Kia ora koe te tangata i tuhituhingia tenei, ko takahia te mana o to tatau Reo rangatira, ko tuku ngia e koe ki raro, pera i te reo pākehā, (To the writer of the article, please don't belittle our language and its meanings by shortening important announcements as you have written here; our language is EXPRESSIVE not 'oneliners'.)
ka huaina 'Te Tiriti o Waitangi' ko 'Nu Tirani' (This means the Treaty of Waitangi will be renamed 'New Zealand' )
(To date quite a lot of discussion has ensued, by various nz govt administrations, renaming Waitangi Day to New Zealand Day.)
(Nu Tirani is a bastardisation of New Zealand.)
Hello, anonymous contributor! I agree with some of the above. But you are a bit unfair on the Rev Henry Williams, who was given a copy of the English version of the treaty with the request that he translate it into te Māori by 10 am next day. When I wrote the article, I was attempting to say that the treaty calls New Zealand "Nu Tirani". Sorry if I've got a passive instead of an active and/or got the word order wrong.
And it's not fair on me to talk about "shortening important announcements" - the article is just a starter, as it says at the bottom, so let's move onwards and upwards.
E noho rā. Robin Patterson 20:27, 27 Jun 2004 (UTC)
On the subject of "one-liners" - here's a direct quote from p 101 of a "Grammar of the New Zealand Language", written by R. Maunsell, LL.D., Archdeacon of Auckland, published in 1894:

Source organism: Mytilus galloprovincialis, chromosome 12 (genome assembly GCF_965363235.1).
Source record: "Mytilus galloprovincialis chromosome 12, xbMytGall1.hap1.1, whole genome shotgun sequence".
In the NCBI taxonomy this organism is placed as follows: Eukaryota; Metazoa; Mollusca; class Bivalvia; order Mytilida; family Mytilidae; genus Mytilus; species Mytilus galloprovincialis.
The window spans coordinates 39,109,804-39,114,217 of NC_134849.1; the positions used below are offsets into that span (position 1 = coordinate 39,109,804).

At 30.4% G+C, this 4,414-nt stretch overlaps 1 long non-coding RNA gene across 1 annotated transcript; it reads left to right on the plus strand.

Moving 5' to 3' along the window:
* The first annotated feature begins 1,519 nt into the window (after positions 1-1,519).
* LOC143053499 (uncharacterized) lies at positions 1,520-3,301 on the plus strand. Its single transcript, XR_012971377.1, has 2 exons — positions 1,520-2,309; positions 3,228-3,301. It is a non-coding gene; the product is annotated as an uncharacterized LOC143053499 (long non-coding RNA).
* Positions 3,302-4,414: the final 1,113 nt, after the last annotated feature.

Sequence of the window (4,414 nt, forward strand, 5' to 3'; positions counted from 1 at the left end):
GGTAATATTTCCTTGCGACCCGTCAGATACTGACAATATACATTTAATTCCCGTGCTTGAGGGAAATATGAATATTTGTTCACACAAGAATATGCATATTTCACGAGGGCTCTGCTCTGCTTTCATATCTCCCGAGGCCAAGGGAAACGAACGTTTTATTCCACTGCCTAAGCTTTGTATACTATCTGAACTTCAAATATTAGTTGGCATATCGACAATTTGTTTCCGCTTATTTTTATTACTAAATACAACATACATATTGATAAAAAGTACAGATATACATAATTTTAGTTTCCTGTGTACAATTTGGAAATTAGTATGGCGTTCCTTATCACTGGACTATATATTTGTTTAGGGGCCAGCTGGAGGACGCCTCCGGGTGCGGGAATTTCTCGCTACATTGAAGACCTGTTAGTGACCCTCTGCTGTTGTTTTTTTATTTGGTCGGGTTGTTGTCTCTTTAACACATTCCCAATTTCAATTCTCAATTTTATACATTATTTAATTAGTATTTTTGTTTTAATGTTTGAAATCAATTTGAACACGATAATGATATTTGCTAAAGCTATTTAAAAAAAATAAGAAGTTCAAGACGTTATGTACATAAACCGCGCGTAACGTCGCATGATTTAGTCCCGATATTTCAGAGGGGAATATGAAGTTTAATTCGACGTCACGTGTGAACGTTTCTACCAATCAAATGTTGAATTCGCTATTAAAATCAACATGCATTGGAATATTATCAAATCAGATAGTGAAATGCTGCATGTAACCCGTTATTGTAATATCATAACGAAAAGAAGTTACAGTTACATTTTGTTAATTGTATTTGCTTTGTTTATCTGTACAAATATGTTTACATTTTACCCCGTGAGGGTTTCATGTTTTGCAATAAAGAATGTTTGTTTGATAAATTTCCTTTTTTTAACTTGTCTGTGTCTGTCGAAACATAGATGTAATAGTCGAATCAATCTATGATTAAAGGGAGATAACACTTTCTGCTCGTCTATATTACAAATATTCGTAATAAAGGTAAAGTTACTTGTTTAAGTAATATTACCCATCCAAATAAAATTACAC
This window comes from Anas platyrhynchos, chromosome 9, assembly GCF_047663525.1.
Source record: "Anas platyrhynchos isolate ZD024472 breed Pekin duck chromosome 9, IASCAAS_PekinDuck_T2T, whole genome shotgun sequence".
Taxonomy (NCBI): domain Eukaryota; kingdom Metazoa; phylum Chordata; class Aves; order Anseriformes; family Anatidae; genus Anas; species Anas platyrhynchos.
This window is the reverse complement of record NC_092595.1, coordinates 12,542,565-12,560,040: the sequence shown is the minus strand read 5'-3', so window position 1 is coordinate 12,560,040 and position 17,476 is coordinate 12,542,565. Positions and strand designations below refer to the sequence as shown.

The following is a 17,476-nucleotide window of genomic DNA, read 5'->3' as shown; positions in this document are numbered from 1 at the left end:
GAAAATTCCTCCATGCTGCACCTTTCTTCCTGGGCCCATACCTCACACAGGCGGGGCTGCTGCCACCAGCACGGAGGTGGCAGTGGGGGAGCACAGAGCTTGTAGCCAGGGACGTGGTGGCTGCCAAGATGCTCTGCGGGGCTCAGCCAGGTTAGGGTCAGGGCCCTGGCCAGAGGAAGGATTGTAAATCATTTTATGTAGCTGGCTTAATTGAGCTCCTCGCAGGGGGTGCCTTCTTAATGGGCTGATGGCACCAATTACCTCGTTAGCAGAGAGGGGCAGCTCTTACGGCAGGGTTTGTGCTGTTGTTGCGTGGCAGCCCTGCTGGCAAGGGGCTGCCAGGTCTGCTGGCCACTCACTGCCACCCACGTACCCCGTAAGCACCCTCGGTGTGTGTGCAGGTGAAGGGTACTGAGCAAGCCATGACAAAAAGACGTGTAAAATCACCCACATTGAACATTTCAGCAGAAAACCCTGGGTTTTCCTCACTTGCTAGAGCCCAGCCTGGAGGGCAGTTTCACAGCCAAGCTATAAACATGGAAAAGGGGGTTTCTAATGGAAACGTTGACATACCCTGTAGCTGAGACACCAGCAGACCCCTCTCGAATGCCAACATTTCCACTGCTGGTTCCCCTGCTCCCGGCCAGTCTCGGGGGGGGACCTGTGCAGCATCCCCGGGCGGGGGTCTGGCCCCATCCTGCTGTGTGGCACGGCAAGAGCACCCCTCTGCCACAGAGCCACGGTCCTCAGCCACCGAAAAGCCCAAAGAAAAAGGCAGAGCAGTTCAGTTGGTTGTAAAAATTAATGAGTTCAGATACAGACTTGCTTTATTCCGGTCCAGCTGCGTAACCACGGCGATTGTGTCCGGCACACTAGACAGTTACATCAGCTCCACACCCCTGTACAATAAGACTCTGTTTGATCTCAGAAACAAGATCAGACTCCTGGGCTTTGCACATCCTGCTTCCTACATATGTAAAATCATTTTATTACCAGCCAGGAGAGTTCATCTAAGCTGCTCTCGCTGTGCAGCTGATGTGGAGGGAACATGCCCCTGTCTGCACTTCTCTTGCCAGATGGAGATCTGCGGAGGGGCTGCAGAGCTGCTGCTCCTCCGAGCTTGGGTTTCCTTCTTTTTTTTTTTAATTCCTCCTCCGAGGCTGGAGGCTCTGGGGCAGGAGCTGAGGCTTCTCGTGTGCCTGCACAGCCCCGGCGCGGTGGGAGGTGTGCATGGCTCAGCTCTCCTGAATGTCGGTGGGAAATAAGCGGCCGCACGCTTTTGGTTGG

- In examining the nature of Maori propositions, the student will soon notice that they are characterized by a remarkable brevity and abruptness, as well as by the frequent occurrence of ellipses. As a New Zealander is generally unequal to a train of consecutive thought, so also is his language inadequate to exhibit with accuracy the various processes of the civilized intellect, such as comparing, abstracting, &c., or indeed any ideas beyond the simple and monotonous details of his daily life. It is, if we may so speak, an animated sketching, intended for general effect, the more delicate lines being but faintly touched.
- The student has already seen that Maori is defective in particles of illation, comparison, and copulation. The want of a verb substantive, which is so useful as a copula in other languages, will often, where accuracy is desired, cause both clumsiness and obscurity of construction.
- The process by which a New Zealander constructs his sentences is very similar to that of a child who is just beginning to speak. For example: If the latter wishes to express, "Is that a horse?" "Give me bread," he will most probably say, "A horse that?" "Me bread." He has the ideas of himself and bread, and, by pronouncing the one in immediate succession after the other, attempts to convey the idea of their mutual connection. So also will Maori, when it wishes to express the dependence of two or more ideas on each other, place them in close connection, as distinct existences, and leave the hearer to deduce their intended relations. From hence it may, a priori, be collected--1st. That Maori inclines to the substantive form. 2nd. That it will have a peculiar tendency to the indicative mode of statement. 3rd. That it delights in short sentences. ...
(I hope the anonymous contributor comes back, with dozens of the 130,000 people who now speak Māori, to show us Pākehā how expressive the language really is, 110 years later. Kia ora. Robin Patterson 06:04, 30 Aug 2004 (UTC) )